|Publication number||US4582303 A|
|Application number||US 06/229,680|
|Publication date||15 Apr 1986|
|Filing date||29 Jan 1981|
|Priority date||29 Jan 1981|
|Publication number||06229680, 229680, US 4582303 A, US 4582303A, US-A-4582303, US4582303 A, US4582303A|
|Inventors||Douglas P. Taylor|
|Original Assignee||Tayco Developments, Inc.|
|Export Citation||BiBTeX, EndNote, RefMan|
|Patent Citations (11), Referenced by (25), Classifications (11), Legal Events (7)|
|External Links: USPTO, USPTO Assignment, Espacenet|
The present invention relates to a damped liquid spring possessing a construction for protecting the seal against injury when the liquid spring is subjected to substantially instantaneous high forces.
By way of background, liquid springs are utilized in conjunction with weapon systems or earthquake restraints to protect objects against injury resulting from substantially instantaneous shocks of high magnitude, as might be experienced from an explosive blast or earthquake. Under these circumstances the liquid within the liquid spring rises in pressure instantaneously to an extremely high value, which may be sufficient to damage the liquid spring seal and possibly even overstress the seal to the point of failure. It is with protecting the seal under the foregoing circumstances that the present invention is concerned.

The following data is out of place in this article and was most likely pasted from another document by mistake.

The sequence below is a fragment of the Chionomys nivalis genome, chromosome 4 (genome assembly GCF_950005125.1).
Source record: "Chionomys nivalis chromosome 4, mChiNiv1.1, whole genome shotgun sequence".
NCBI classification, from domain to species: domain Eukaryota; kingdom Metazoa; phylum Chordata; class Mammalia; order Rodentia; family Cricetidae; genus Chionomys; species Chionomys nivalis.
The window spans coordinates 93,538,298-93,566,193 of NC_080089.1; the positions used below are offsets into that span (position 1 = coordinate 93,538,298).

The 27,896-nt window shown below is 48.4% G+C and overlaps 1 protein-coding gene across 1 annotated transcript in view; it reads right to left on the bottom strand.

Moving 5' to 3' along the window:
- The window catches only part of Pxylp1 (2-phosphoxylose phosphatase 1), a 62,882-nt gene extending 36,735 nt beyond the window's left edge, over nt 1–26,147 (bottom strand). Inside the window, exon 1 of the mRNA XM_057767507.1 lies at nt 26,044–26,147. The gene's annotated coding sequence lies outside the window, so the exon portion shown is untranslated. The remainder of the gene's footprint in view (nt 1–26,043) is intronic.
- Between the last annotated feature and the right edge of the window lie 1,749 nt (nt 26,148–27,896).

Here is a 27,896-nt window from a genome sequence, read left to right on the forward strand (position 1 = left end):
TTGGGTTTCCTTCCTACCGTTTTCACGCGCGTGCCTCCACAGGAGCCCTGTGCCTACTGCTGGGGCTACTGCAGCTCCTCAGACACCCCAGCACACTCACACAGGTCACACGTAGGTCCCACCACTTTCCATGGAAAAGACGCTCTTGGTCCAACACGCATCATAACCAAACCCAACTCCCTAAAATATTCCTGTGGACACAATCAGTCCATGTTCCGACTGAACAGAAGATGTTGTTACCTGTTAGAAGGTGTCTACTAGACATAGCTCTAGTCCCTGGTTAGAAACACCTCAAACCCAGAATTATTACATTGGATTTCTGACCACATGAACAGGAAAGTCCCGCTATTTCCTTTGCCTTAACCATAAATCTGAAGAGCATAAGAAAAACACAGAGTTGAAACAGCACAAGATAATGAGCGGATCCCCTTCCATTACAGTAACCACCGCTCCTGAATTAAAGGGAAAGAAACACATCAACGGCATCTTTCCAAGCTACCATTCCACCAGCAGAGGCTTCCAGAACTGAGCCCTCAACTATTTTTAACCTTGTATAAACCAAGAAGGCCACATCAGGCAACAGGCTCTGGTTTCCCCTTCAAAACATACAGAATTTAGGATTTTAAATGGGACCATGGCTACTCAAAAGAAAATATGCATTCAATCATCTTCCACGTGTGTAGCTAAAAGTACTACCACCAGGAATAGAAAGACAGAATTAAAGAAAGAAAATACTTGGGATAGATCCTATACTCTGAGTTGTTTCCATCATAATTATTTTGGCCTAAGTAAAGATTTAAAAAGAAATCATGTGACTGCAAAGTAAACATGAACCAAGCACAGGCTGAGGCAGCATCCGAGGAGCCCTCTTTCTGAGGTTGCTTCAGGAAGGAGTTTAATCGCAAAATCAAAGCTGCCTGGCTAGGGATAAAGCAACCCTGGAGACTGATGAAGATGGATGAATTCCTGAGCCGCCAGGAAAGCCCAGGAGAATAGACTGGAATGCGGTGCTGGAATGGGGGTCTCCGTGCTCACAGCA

It is accordingly the object of the present invention to provide a pressure damping construction for a liquid spring which protects the seal against damage from substantially instantaneous pressure increases of high magnitude. Other objects and attendant advantages of the present invention will readily be perceived hereafter.
The present invention relates to a liquid spring construction in which high instantaneous pressure rises are damped so as not to be experienced at the seal comprising a cylinder, a piston in said cylinder, a seal mounted on said cylinder and located in sealing engagement with said piston, a first chamber in said cylinder remote from said seal, a second chamber in said cylinder proximate said seal, a body of compressible liquid in said first and second chambers, and pressure damping means fixedly mounted within said cylinder in contiguous relationship to said seal and between said first and second chambers for damping high substantiallly instantaneous rises in pressure of said compressible liquid experienced in said first chamber before they are transmitted to said second chamber where they can affect said seal. The various aspects of the present invention will be more fully understood when the following portions of the specification are read in conjunction with the accompanying drawings wherein:
FIG. 1 is a cross sectional view of a liquid spring of the present invention which includes the seal protecting construction of the present invention;
FIG. 2 is an enlarged fragmentary view of the seal protecting construction of the present invention;
FIG. 3 is a fragmentary cross sectional view similar to FIG. 2 but showing an alternate form of seal protecting constuction;
FIG. 4 is a graph depicting the normal changes in pressure experienced by the liquid in the cylinder as a function of time;
FIG. 5 is a graph depicting the normal changes in pressure experienced at the seal as a function of time;
FIG. 6 is a graph depicting the gross shock experienced by the liquid in the cylinder as a function of time;
FIG. 7 is a graph depicting the gross shock experienced at the seal as a function of time;